Thursday, May 19, 2011

Quarterly Financial Accounts

The Central Bank has released the Q4 2010 data for its Quarterly Financial Accounts series.  The release is here and the data is here.  The numbers give an insight into the improving balance sheet of the household sector in Ireland.

Household Assets and Liailities

Net financial wealth in the household sector has been increasing since the beginning of 2009 but is largely unchanged from where it was in 2002 when the series begins.  This has been brought about by a combination of increases in financial assets and decreases in financial liabilities.

Although the total amount of financial assets held by households increased from 2002 to 2007, this increase was offset in net financial wealth by a similar increase in liabilities.  The graph below gives the largest of those household financial liabilities: loans.

Household Loans

The total amount of loans owed by households has been falling since end of 2008.  This is the result of a huge slowdown in the drawdown of new loans, particularly mortgages, and repayments of existing loans.  The amount of outstanding loans in the household sectors peaked at €203 billion in Q4 2008.  In the eight quarters since then it has fallen to €186 billion.

At 120% of GDP this is still very high but the data show that it is declining as households undergo significant deleveraging.  The vast majority of this reduction will be the result of loan repayments rather than loan write downs.  Most of the loan write downs applied by the banks to the loans books so far have been as a result of the transfer of their developer loans to NAMA.


  1. What percentage of the economy do you think is being paid by the public and private sector Seaums?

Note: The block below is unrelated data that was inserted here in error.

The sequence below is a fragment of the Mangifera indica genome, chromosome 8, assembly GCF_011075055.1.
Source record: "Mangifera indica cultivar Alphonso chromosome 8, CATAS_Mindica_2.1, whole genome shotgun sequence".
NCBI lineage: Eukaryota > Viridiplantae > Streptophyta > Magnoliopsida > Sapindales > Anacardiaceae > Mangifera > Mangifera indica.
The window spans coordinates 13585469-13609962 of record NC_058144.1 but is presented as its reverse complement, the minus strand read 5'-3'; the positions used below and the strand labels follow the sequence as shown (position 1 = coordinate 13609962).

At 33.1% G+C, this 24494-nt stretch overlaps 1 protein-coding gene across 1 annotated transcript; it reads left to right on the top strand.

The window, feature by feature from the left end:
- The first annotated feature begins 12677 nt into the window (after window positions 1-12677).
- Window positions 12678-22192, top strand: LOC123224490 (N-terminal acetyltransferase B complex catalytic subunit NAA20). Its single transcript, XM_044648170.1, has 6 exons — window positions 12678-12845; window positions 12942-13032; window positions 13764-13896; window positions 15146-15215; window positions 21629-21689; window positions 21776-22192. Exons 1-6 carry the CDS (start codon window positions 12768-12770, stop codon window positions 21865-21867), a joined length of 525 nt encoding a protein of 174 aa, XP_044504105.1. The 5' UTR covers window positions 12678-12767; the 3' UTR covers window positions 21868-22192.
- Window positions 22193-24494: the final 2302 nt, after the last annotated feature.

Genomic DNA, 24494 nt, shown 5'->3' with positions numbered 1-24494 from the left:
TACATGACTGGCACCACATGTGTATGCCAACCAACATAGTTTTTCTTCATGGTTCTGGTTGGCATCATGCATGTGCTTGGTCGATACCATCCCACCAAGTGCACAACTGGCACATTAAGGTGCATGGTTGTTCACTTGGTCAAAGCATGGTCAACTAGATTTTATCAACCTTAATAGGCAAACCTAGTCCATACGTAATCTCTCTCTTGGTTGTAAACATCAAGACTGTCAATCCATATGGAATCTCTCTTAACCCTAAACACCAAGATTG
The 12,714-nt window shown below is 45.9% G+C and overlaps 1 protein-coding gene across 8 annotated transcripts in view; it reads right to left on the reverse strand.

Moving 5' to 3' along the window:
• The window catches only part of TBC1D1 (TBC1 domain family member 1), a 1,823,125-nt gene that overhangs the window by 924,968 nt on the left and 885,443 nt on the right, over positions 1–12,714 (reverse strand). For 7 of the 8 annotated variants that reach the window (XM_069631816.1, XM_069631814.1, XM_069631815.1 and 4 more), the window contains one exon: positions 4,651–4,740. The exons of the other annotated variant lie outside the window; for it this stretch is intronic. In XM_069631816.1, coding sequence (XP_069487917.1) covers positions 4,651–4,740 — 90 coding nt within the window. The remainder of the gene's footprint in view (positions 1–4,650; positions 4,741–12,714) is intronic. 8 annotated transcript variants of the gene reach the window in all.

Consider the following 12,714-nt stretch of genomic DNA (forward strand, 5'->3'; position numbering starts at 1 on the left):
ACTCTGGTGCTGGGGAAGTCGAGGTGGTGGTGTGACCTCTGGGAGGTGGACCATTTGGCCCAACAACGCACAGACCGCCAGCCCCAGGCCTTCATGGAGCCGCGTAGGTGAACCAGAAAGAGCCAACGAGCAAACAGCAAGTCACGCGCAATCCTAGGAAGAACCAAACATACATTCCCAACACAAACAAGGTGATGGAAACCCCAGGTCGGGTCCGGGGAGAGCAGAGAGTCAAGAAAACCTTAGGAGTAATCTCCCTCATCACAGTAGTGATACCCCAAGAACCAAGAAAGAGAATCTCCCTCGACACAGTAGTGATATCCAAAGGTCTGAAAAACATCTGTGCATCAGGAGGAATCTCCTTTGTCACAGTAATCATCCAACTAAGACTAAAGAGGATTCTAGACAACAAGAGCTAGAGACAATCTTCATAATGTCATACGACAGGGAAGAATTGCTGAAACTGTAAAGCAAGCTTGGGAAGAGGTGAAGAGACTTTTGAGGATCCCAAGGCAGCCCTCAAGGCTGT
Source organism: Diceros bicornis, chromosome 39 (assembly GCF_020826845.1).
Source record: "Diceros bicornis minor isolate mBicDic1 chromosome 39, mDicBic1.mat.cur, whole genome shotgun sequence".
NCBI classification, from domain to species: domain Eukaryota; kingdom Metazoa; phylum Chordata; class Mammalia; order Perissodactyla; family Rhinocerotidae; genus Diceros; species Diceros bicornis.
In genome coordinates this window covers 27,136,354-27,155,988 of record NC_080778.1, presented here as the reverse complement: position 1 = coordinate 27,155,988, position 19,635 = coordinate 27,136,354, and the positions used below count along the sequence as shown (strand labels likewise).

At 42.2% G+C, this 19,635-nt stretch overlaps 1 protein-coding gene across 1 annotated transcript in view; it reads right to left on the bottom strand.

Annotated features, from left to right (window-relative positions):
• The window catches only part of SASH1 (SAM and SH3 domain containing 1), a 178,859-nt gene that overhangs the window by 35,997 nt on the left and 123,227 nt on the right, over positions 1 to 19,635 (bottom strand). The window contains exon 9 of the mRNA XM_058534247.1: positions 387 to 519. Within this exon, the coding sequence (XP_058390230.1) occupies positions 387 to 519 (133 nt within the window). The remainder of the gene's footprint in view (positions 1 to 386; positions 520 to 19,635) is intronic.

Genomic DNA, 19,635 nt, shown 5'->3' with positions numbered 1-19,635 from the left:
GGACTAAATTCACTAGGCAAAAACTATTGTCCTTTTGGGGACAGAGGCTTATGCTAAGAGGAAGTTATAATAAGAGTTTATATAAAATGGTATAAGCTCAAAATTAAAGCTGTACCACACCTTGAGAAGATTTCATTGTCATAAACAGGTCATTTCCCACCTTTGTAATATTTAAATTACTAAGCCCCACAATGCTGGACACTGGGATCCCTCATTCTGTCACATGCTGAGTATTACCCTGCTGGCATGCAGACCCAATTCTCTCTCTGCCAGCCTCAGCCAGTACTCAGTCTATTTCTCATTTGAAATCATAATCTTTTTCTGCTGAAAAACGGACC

2. We don't have 2010 data yet but in 2009 total household wages were €72.8 billion. The public sector pay bill was around €18 billion so about a quarter of wages income comes from the public sector.

    Adding other income (self employed earnings, properaty income) and then subtracting taxes and adding transfer payments mean that household disposable income was €89.6 billion in 2009.

    Public sector pay provided whatever net amount was left from the €18 billion gross pay. I have to guess but would say something around €13 billion. Social transfers to households came to €26.3 billion.

    This means that from household disposable income of €90 billion, nearly €40 billion will have come from the State either through public sector wages or transfer payments.

    45% of household spending power (or loan repayment ability as is the case here) comes from the State.

  3. UPDATE: We should also €2 billion for the public sector pension bill that would be included as Other Transfers. The figures used in the above comment can be seen in this post: Household Income, Spending and Saving

    It is also true that some self-employed and private income actually comes from the State through State contracts and other processes.

    It is probably that 50% of household disposable income comes from the State. This is an interesting thought.